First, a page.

Before the advent of,, and, climbers sought information about routes up peaks in guidebooks, in newsletter reports, and by word of mouth, still all good sources. A few SPS members stand out in this regard, definitely creating “an interest in exploring and preserving the peaks of the Sierra Nevada Range.” Hervey H. Voge, SPS emblem holder #94, edited the first and second editions of A Climber’s Guide to the High Sierra in 1954 and 1965. What was planned originally as the third edition to be edited by Andrew J. Smatko, the first SPS list finisher (in 1964), became the 1972 Sierra Club Notebook Mountaineer’s Guide to the High Sierra co-editor and Voge. Building on earlier guidebooks, RJ Secor, SPS member, and two-time list finisher, published three editions of The High Sierra: Peaks, Passes, Trails, beginning in 1992. Jim Jenkins, SPS emblem holder #156, published Self-Propelled in the Southern Sierra: The Sierra Crest and the Kern Plateau and Self-Propelled in the Southern Sierra: The Great Western Divide; the third and last edition was titled Self-Propelled in the Southern Sierra: The Sierra Crest and the Kern Plateau and Self-Propelled in the Southern Sierra: The Great Western Divide.  Before writing his well-known Trails of the Angeles and San Bernardino Mountain Trails, founding member John Robinson published High Sierra Hiking Guide: Mt. Goddard and similar books on the Mt. Pinchot and Kern Peak-Olancha areas.
Although most of the outings sponsored by the SPS are to the Sierra to climb peaks, especially those on the SPS list, trips have been led to the Cascades, and the SPS has regularly been a sponsor of Leadership Training Program rock and snow checkouts and practices, both more locally and in the Sierra. Outings can be day hikes to week-long backpacks, though most trips are weekend and three-day outings. Typically, a number of outings are co-sponsored by the Wilderness Training Committee to help Wilderness Travel Course students participate in outings and climbs to graduate. 
One need not be a section member to participate in SPS outings, and we typically offer outings for people of all levels of experience and technical climbing ability, from introductory trips to climb class 1 or 2 peaks to climbs of peaks requiring the use of an ice ax and possibly crampons and/or ropes. Going on SPS outings is a great way for participants to grow their mountaineering skills; leaders are glad to share their enthusiasm for climbing and adventuring in the Sierra and help climbers practice and improve their skills. We’ve had gourmet trips, outings with potlucks featuring various cuisines, Mustache Moseys, and other trips with various twists on the usual hike and climb format, such as a trip to Mt. Henry with reports from the participants and leaders about people named Henry. We look forward to the return of outings, once National deems it safe to do so following the COVID pandemic.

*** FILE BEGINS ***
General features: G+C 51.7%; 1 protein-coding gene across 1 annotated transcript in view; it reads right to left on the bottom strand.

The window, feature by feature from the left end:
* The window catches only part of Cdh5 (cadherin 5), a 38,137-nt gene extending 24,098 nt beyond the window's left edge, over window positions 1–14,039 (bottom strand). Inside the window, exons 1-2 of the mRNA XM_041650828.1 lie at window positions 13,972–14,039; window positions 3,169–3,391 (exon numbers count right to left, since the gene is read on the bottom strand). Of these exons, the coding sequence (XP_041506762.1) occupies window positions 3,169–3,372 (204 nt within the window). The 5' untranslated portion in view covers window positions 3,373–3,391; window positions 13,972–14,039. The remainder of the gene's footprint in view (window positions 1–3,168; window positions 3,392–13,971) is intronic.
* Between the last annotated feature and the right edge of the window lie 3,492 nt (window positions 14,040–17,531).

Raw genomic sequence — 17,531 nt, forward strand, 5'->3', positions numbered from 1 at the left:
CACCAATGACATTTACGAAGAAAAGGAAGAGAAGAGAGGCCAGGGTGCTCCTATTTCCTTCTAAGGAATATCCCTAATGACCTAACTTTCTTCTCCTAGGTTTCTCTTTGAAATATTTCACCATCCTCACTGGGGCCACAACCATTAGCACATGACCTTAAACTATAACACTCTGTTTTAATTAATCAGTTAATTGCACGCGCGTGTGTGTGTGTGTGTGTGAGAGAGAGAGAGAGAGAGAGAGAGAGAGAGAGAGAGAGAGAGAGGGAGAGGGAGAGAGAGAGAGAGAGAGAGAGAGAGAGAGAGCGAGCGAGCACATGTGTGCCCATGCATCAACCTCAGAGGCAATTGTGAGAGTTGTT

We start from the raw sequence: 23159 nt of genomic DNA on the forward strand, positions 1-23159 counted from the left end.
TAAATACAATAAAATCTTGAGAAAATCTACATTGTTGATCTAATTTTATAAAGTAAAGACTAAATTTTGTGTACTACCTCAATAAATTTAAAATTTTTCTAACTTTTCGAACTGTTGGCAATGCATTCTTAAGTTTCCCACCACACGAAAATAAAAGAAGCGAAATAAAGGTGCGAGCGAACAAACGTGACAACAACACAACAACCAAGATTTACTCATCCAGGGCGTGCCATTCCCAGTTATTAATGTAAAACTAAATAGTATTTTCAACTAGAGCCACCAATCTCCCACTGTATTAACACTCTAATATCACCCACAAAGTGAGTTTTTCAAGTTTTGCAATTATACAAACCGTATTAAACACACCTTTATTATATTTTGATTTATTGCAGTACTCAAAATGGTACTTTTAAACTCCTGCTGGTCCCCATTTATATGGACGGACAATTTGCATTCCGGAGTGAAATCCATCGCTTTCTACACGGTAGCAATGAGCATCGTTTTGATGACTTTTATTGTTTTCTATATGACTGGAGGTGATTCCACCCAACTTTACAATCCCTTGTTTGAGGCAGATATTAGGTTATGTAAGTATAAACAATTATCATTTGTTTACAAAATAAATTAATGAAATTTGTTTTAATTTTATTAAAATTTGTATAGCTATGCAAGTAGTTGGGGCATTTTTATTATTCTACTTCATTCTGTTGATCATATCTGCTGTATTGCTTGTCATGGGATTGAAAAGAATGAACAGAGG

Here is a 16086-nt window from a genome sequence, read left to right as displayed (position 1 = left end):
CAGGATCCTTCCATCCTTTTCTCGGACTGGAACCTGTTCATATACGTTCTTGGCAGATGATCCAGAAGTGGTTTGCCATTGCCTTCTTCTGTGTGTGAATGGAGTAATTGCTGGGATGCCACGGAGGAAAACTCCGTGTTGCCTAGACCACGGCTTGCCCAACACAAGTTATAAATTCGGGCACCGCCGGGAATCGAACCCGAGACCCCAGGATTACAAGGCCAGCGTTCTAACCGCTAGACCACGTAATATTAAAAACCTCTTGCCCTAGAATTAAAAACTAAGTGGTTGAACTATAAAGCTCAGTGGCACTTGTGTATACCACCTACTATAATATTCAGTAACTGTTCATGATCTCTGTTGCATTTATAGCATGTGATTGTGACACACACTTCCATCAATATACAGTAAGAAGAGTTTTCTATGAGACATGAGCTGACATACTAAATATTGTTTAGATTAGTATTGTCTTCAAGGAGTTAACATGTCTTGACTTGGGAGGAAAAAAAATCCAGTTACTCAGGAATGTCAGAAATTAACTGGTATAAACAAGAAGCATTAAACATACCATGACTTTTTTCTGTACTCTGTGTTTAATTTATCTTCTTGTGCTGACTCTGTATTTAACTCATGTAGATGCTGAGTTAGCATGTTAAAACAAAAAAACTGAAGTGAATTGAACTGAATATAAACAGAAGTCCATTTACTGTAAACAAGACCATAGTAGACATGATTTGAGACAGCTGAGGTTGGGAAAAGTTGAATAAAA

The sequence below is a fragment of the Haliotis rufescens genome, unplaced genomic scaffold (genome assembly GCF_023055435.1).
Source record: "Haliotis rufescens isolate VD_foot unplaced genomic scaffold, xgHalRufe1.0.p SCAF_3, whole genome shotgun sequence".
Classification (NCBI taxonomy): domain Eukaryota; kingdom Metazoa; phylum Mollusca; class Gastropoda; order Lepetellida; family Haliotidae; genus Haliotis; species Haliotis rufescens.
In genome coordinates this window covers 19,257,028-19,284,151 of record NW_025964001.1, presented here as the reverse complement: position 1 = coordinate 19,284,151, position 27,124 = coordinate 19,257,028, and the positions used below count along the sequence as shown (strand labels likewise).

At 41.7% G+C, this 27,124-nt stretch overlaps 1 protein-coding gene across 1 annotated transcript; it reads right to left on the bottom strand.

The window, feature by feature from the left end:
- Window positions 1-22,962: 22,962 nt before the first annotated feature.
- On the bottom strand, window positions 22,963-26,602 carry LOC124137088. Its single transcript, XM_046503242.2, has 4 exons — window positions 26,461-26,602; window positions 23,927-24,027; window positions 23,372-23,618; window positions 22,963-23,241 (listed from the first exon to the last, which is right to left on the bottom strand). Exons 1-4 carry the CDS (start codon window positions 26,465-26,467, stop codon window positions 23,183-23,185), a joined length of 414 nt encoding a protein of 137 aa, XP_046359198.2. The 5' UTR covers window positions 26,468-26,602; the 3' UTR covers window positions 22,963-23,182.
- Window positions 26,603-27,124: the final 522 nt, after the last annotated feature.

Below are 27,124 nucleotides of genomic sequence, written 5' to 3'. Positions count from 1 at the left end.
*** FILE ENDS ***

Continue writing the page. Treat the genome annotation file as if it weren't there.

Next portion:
To become a member of the SPS, one needs to be a Sierra Club member, climb six of the peaks on the list, and subscribe to The Sierra Echo, our newsletter, for $10/year. The first year’s subscription is waived, and one need not be a member to subscribe. An application form for membership can be found on our website, here.
We invite you to explore our website and have a look at our newsletter.  We also have a Facebook group you may wish to look at and join. If you have any questions, please contact me at

Header image: Taboose Pass Trail, Sierra Peaks Section


Blog Category: 

Add new comment

Enter the characters shown in the image.